B-TRAC, nevertheless had a solution to nab these violators: Men equipped with Blackberrys and printers. As acknowledged by both the police and commuters, this on-the-spot provision to penalize violations has made a huge difference. It has boosted enforcement and negated the cumbersome need to go to the courts. Spot receipts for penalty payments have also simplified the process.

Enforcement and traffic regulation did see an improvement, points out the city’s former Additional Commissioner of Police, Traffic, MA Saleem. It could have been optimised had the engineering and traffic planning kept pace. He explains, “The number of cases booked through the automatic challaning system increased. The surveillance system was also successful. This way, B-TRAC could bring in a lot of transparency in booking of cases.

 The project’s emphasis on capacity building and training was acknowledged even by the Union Ministry of Urban Development.”

Yet, the gains failed to make an impact as the infrastructure proposed under the project did not take shape. As the recent Indian Institute of Science (IISc) study reveals, the actual funding of Rs. 124 crore was much less than the estimated budget of Rs. 352.12 crore. This, the study concluded, was one key reason why the benefits of B-TRAC could not be fully realised. 

Flyover, Metro woes

Delayed infrastructure projects such as flyovers, underpasses and the Metro have only added to the chaos. Challenges that were before the planners in 2006, when the B-TRAC agenda began to take shape, have multiplied. Budgetary allocations and targets should have been revised in sync with changing traffic trends. This did not happen. 

The result is there for all to suffer. On Tumkur road, for instance, commuters have had to endure frustrating traffic congestions for three years, first due to the four-laning and then the Metro work. Complains Shivakumar, a frequent commuter on this key arterial road, “Now with the Metro pillar work completed, work has now started on another underpass from Goreguntepalya to Outer Ring road near CMTI. During peak hours, the traffic pile-up extends till the APMC Yard.”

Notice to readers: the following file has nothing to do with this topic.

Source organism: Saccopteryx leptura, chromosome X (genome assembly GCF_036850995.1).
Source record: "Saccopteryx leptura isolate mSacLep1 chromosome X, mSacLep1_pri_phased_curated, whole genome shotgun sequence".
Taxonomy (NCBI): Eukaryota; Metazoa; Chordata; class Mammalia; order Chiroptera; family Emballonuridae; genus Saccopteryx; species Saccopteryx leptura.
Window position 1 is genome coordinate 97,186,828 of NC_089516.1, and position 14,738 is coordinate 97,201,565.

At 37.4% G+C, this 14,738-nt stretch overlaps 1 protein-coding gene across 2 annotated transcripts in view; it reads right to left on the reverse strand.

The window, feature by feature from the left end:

In such a changing scenario, it is tough for plans to work. Lack of coordination between various civic agencies and the police have only complicated matters. It is in this light that the IISc study has recommended a task team with representatives from BBMP and the traffic police. Besides infrastructure project coordination, the two agencies collectively could ensure that all pot holes are filled up with long-lasting technology, advertistement boards are not permitted in front of any traffic signs and sufficient lighting is provided at all signalised and unsignalised junctions. 
Unfinished markings

B-TRAC had envisaged road markings for 251 kms of arterial roads, 197 kms of sub-arterial roads and 320 kms of collector streets. 

But in reality, only 62,500 sq.mts of road markings were completed in the project’s first phase and 50,000 sq.mts in the third phase. Although this did help systematic traffic movement, it has been grossly inadequate.

As Sachin Gupta, a resident of Indiranagar, points out, road markings much before a junction could help drivers change the lane well in advance and thus decongest the intersections. 

“Since there are no such signs now, traffic piles up right at the turning, slowing down vehicles moving straight ahead,” he explains. There are no signs that this scenario will change any time soon!